The White House appeared to suffer a teleprompter mix-up on Monday when President Trump, addressing the nation after a pair of deadly shootings over the course of two days claimed more than 30 lives, briefly appeared to condemn white supremacy.
"In one voice, our nation must condemn racism, bigotry and white supremacy," Trump said. "These sinister ideologies must be defeated. Hate has no place in America. Hatred warps the mind, ravages the heart and devours the soul."
This is very far from his usual tone. Trump has always been careful to avoid giving the impression that he rebuked white supremacy. He once refused to denounce David Duke, saying "You wouldn't want me to condemn a group that I know nothing about." He insisted, post-Charlottesville, that there were "very fine people" on both sides of the clash.
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And, while the president has vacillated on many questions of substance, his fondness for dog whistles — the louder the better — is consistent.
Long before his presidential campaign, Trump once ran a full-page ad in The New York Times calling for the death penalty for the Central Park Five, a group of teenagers who were accused of a brutal rape and assault — and who have since been exonerated. Since the dawn of his campaign, when he denounced immigrants for "not sending their best" and suggested that those coming to this country from Mexico were murderers and rapists. He has used terms such as "infestation" to describe those who come to this country seeking better lives, and "s---hole countries" to describe the countries from which they come. He told four congresswomen of color, all U.S. citizens and three of them born in the United States, to go "back" where they came from — and basked in chants that said the same. At a rally in Panama Beach City, Florida, in May, Trump asked about those coming across the border, "How do you stop these people?" and when someone in the crowd shouted, "Shoot them!" Trump chuckled, "That's only in the Panhandle you can get away with that stuff."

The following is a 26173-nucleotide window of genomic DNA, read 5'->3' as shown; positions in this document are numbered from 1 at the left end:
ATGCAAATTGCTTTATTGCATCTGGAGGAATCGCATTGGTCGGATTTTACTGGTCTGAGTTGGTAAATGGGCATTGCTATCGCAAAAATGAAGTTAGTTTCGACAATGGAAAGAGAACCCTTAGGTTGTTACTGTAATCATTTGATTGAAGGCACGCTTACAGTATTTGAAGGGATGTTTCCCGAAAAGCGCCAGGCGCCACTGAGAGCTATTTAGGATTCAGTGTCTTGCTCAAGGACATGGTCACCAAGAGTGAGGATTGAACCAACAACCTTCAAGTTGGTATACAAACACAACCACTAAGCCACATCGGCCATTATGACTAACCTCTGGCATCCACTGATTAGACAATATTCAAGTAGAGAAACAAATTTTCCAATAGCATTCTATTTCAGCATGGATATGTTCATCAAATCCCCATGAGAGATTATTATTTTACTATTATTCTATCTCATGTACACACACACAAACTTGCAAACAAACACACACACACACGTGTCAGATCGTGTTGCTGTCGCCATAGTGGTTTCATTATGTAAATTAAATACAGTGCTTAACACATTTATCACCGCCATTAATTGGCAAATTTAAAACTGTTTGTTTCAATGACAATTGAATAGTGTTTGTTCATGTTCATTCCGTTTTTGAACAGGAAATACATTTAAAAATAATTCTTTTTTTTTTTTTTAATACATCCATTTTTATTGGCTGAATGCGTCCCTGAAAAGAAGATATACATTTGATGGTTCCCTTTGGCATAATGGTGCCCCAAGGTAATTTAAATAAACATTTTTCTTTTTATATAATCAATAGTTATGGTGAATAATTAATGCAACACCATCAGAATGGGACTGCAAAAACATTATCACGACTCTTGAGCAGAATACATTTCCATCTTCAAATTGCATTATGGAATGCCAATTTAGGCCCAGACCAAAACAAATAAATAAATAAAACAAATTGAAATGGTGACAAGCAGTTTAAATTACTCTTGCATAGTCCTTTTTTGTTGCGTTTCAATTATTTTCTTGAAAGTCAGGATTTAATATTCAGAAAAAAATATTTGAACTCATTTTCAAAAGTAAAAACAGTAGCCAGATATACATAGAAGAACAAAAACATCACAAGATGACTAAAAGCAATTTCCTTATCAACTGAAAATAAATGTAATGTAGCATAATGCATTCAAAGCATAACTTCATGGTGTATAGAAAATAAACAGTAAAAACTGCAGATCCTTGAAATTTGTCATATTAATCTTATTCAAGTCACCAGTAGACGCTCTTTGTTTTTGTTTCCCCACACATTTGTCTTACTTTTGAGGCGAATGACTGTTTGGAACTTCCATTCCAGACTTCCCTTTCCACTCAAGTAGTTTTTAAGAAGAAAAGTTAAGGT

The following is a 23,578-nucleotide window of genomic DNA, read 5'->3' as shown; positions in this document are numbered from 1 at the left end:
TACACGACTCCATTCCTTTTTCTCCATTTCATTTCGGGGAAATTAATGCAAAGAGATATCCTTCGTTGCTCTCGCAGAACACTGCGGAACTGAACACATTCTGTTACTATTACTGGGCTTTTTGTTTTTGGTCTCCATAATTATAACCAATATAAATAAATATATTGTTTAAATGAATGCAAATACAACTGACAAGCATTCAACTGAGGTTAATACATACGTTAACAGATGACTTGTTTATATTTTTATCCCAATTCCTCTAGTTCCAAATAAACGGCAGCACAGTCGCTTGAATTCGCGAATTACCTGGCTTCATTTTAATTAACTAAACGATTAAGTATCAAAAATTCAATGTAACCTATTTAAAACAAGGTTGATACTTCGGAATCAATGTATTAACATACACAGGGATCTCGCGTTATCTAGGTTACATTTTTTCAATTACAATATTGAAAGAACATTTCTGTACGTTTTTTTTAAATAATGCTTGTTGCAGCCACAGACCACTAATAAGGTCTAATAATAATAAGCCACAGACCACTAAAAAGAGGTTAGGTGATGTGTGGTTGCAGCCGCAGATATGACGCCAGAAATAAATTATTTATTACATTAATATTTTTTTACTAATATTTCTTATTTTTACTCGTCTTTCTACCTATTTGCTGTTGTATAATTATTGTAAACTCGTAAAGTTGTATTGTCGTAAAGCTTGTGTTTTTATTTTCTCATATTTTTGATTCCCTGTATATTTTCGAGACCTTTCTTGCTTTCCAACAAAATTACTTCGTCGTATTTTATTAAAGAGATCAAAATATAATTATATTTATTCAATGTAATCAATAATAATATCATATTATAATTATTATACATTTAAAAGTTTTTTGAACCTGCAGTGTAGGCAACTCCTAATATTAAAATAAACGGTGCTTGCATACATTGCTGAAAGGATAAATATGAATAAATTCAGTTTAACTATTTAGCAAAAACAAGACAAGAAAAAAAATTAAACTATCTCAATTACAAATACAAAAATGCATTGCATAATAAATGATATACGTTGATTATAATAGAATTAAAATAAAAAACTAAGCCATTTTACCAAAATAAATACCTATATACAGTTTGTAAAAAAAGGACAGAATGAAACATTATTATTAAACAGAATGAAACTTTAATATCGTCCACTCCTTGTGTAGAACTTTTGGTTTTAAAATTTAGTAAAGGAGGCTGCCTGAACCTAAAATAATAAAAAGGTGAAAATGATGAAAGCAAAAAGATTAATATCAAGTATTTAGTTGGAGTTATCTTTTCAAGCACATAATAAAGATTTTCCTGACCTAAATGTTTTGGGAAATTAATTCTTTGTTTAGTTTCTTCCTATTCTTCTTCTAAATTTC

So, it seems clear that there must have been some serious teleprompter error that has prompted such a, frankly, shocking deviation from his usual rhetoric. How embarrassing that no one on his staff bothered to get something so crucial right.
Trump also offered his condolences to shooting victims in Toledo, but given the heavy burdens he carries, such a slip is inevitable. The president was busy this past weekend making cameos at weddings and supervising games of golf, and a higher level of attention to the details of tragedy could not have been expected from him.
But to speak against white supremacy instead of offering a kind of smirking, winking, tacit approbation? No, there must have been a grave mistake.
Alexandra Petri is a columnist for The Washington Post. Follow her on Twitter, @petridishes.